Where is Albania and Where is it Going?

By Teodor Keko


May 28, 1994

Albania! Quite near Italy and Greece. An ancient country but with very few ancient relics, it continues to remain a land unknown by most of Europe. Perhaps the famous Albanian writer Ismail Kadare explained the character of this people well in his books, where it is seen theoretically by the critics as an interlacing of the real and unreal, which practically is the complicated character of the Albanian.  It is separated in two parts – even in two different minds – Albanians are the people with the most meaningful symbol, the double-headed eagle on their flag.

For many people what we do is not understandable. On March 25, 1992, 75% of the votes were given against the Socialists, but exactly four months later, in the local elections, 50% of the votes were given to the Socialists. It was a victory that should have been deeper if we consider what was said about the July elections: that they were manipulated in Fier etc. It is difficult to understand what made people change their minds so soon, when the new government had no more than 100 days of existence.

It is said that Albanians have a sense of smell. There is even a proverb that says that rotten things smell soon.  Actually, they should have a sense of smell.  After two years of the governing DP under the flag of democracy, it does not seem like the staff of today’s politicians have many chances to remain on the political scene of the country. About the current politicians and ministers, the people of the capital do not speak well. The ministers are accused of embezzling large sums of money.  Some arrests have been made but silence and mystery shrouded these cases. Even when the freedom and independence of the press is in a desperate situation, RTSH, an institution dependent on the parliament, has become a spokesman of Berisha, and this is not noticed only by those who know Albanian. The opposition does not appear anywhere, even in the cultural programs.  Readers and viewers can easily notice that there are months during which the names of well known writers such as Neshat Tozaj, Dritero Agolli, A. Frangaj, N. Lesi… have disappeared. Pen names are being used in the most popular paper of the opposition, Zëri i Popullit.  The Albanian journalist calls this “creative democracy,” ironically comparing it with the “creative socialism” of Enver Hoxha. The fact that the press is not free shows that the DP does not have a pure democratic concept. Some ministers of the DP have ordered their staff not to give information to journalists without their permission.

Even in the street you cannot say your opinion openly because you may have to deal with the secret service or, if you are a state official, you may lose your job. It is painful to hear the deputies of the DP addressing this opposition with: Shut your mouth!  We saw you for 45 years in succession…  It is exactly like the dictator’s language right after the war.  Shut up!  We saw you during the war…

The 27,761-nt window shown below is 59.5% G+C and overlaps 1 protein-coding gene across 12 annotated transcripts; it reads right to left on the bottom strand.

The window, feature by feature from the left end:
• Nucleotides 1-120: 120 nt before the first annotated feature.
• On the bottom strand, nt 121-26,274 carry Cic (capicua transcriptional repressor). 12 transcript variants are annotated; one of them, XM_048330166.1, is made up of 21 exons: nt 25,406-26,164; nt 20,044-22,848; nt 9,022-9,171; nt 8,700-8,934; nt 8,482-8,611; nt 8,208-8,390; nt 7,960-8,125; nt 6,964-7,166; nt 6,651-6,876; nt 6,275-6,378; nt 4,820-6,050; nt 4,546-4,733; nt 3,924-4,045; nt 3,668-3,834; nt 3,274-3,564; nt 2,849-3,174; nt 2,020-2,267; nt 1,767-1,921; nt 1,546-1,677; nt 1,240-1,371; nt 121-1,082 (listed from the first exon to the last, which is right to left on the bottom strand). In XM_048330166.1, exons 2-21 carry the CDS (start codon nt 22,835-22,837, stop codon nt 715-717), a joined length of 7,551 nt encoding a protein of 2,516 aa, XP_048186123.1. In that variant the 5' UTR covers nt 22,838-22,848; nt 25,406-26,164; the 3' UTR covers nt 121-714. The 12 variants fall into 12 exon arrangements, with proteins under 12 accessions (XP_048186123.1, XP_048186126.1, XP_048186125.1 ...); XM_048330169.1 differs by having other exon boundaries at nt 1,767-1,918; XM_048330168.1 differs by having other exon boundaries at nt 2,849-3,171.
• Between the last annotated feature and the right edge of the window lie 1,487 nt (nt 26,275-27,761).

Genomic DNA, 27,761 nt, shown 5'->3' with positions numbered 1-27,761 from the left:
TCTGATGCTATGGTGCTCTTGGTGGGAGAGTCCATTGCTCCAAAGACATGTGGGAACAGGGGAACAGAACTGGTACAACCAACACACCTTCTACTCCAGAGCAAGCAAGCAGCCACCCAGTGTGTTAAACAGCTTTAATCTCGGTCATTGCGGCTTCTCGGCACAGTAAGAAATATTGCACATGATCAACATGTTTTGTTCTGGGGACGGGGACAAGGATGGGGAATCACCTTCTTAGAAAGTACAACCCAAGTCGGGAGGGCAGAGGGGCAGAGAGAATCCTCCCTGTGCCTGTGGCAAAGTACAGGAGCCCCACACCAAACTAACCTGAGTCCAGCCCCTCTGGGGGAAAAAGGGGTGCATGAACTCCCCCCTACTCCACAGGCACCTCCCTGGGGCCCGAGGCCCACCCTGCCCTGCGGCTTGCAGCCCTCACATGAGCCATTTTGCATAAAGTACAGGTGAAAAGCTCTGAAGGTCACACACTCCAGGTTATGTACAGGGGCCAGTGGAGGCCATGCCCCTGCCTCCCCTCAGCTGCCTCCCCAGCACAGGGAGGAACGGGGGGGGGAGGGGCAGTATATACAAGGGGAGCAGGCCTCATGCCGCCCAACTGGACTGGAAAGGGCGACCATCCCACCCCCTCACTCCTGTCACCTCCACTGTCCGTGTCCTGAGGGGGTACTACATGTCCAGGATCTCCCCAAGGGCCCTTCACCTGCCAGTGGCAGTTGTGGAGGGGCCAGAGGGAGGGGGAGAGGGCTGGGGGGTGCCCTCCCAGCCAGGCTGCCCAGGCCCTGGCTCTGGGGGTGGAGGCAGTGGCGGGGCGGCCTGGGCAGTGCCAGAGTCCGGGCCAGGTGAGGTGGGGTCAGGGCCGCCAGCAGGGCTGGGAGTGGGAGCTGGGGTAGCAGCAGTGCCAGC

No one has learned the lessons of history. Very few politicians know that democracy is made by the twin of position-opposition. The power of justice does not have the slightest independence. Berisha is person number one of the country, in full meaning of the word “one,” and does not like very much the independence of powers. A general prosecutor who tried to be independent was immediately fired.

The same things Albanians have said about Ruli, the former minister of finance, who presented an unconvincing resignation.

Most of the other political parties do not agree with the DP privatization policy and have said that they will not accept it in the future.  They say there is corruption, and the DP is grabbing all the country’s valuable property. If we add the unconvincing imprisonment of Nano, the fact that the Communist Party is illegal, the fact that the PAD is not legalized, the future of the DP will be gloomier still.

Albanians have understood this.  Some of them who are against the DP say that, even in 1996, the power must be given to the DP so as to avoid revenge. Another part says that the DP will not relinquish power without bloodshed. It can easily be proven that in Albania there is corruption and there is no legal state. Special stories can be written about the violations of human rights and press freedom, foreign policy, the paralyzed economy or Albanians’ tendencies to leave the country.  All of these and other important problems lead to the question: Where is Albania going?  What shall the opposition do in Albania?

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About Fred Abrahams

Author of Modern Albania: From Dictatorship to Democracy (NYU Press, 2015)

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